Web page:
Guardian analysis finds that places where black and Latino population is growing by the largest numbers experienced the majority of closures and could benefit Republicans
Last year, Texas led the USsouthin an unenviable statistic: closing down the most polling stations, making it more difficult for people to vote and arguably benefiting Republicans.
A report by civil rights group The Leadership Conference Education Fund found that 750 polls had been closed statewide since 2012.
Long considered a Republican bastion, changing racial demographics in the state have caused leading Democrats to recast Texas as a potential swing state. Texas Democratic party official Manny Garcia has called it the biggest battleground state in the country.
The closures could exacerbate Texass already chronically low voter turnout rates, to the advantage of incumbent Republicans. Ongoing research by University of Houston political scientists Jeronimo Cortina and Brandon Rottinghaus indicates that people are less likely to vote if they have to travel farther to do so, and the effect is disproportionately greater for some groups of voters, such as Latinxs.
The fact of the matter is that Texas is not a red state, said Antonio Arellano of Jolt, a progressive Latino political organization. Texas is a nonvoting state.
On a local level, the changes can be stark. McLennan county, home to Waco, Texas, closed44% of its polling places from 2012 to 2018, despite the fact that its population grew by more than 15,000 people during the same time period, with more than two-thirds of that growth coming from Black and Latinx residents.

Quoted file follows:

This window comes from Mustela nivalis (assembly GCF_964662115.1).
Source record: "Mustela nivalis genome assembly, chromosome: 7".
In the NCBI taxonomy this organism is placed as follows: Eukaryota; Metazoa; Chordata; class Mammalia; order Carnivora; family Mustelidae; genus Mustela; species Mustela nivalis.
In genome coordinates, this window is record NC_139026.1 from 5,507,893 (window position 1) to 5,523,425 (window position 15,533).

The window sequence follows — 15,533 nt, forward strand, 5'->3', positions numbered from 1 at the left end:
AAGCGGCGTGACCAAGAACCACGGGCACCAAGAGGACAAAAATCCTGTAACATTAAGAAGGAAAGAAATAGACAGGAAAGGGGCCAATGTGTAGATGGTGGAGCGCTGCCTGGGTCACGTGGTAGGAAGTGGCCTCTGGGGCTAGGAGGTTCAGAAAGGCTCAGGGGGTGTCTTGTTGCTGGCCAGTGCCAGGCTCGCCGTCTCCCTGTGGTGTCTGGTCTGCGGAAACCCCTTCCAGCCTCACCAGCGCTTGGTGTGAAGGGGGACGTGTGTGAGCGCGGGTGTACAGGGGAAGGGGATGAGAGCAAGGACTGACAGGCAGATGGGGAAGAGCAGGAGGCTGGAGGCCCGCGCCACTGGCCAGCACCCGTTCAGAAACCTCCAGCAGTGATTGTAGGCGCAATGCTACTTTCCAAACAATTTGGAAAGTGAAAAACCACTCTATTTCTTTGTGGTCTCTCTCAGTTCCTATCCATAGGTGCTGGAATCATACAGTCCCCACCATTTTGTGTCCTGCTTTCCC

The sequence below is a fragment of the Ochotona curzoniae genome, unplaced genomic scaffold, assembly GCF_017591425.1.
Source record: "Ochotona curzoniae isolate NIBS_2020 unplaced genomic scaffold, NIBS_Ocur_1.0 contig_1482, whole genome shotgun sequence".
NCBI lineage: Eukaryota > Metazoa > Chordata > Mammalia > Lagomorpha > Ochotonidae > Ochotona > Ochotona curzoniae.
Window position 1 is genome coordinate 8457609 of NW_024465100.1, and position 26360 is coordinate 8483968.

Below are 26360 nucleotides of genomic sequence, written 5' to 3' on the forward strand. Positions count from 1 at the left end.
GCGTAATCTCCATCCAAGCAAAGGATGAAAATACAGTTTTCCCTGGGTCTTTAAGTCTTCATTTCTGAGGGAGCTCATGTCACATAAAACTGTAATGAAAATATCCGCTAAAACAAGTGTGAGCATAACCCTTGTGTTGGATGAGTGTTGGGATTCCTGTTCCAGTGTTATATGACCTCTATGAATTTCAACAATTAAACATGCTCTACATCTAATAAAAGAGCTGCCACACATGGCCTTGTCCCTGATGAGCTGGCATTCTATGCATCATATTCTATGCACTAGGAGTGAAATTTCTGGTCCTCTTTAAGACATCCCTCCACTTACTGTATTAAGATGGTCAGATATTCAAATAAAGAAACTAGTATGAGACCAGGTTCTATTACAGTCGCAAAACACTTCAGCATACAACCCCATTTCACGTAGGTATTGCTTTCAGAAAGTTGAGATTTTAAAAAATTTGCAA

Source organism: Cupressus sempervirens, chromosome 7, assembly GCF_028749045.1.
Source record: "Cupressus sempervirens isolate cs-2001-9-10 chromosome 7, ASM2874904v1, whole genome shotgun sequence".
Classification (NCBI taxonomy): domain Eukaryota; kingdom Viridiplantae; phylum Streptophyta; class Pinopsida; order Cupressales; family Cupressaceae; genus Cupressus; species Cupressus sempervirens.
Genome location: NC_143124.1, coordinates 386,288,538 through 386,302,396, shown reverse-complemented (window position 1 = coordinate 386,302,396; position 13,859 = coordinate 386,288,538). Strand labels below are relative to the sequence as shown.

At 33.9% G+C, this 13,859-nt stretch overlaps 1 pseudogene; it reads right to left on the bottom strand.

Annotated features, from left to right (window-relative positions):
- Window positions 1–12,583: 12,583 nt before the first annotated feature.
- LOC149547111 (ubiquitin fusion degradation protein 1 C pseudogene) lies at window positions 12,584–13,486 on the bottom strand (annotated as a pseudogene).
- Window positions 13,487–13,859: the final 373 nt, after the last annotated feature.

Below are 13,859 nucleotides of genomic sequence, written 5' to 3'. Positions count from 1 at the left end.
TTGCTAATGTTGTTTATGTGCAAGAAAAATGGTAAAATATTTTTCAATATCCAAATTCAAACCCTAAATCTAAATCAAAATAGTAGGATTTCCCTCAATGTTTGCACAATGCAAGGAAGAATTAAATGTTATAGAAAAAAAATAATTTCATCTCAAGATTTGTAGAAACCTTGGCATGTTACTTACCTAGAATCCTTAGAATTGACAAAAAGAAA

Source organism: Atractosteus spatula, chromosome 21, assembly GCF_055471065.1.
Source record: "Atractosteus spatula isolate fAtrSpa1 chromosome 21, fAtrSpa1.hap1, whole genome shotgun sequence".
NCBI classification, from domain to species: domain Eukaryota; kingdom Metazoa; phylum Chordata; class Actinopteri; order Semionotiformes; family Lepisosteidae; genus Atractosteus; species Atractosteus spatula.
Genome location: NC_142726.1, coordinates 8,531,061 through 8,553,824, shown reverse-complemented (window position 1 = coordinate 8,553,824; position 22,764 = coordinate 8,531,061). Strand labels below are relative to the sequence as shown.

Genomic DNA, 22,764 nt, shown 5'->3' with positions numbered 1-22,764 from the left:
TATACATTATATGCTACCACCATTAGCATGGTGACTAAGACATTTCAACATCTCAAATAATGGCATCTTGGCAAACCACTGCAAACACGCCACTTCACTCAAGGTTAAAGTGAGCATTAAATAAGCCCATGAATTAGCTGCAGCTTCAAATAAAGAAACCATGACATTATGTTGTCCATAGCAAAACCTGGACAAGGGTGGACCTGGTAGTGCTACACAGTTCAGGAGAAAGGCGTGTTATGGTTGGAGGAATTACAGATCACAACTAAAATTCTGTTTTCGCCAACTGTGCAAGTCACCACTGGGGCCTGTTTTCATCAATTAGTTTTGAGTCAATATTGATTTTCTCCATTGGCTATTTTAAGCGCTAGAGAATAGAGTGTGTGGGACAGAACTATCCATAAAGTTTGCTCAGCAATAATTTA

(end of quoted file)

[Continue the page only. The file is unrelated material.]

In 2012, there was one polling place for every 4,000 residents. By 2018 that figure had dropped to one polling place per 7,700 residents. A 2019 paper by University of Houston political scientists found that after the countys transition to vote centers, more voting locations were closed in Latinx neighborhoods than in non-Latinx neighborhoods, and that Latinx people had to travel farther to vote than non-Hispanic whites.
Some counties closed enough polling locations to violate Texas state law. Brazoria county, south of Houston, closed almost 60% of its polling locations between 2012 and 2018, causing it to fall below the statutory minimum, along with another county. In a statement, Brazoria county clerk Joyce Hudman said the closures were inadvertent, and that this would not happen again in 2020.
A Guardian analysis based on that report confirms what many activists have suspected: the places where the black and Latinx population is growing by the largest numbers have experienced the vast majority of the states poll site closures.
The analysis finds that the 50 counties that gained the most Black and Latinx residents between 2012 and 2018 closed 542 polling sites, compared to just 34 closures in the 50 counties that have gained the fewest black and Latinx residents. This is despite the fact that the population in the former group of counties has risen by 2.5 million people, whereas in the latter category the total population has fallen by over 13,000.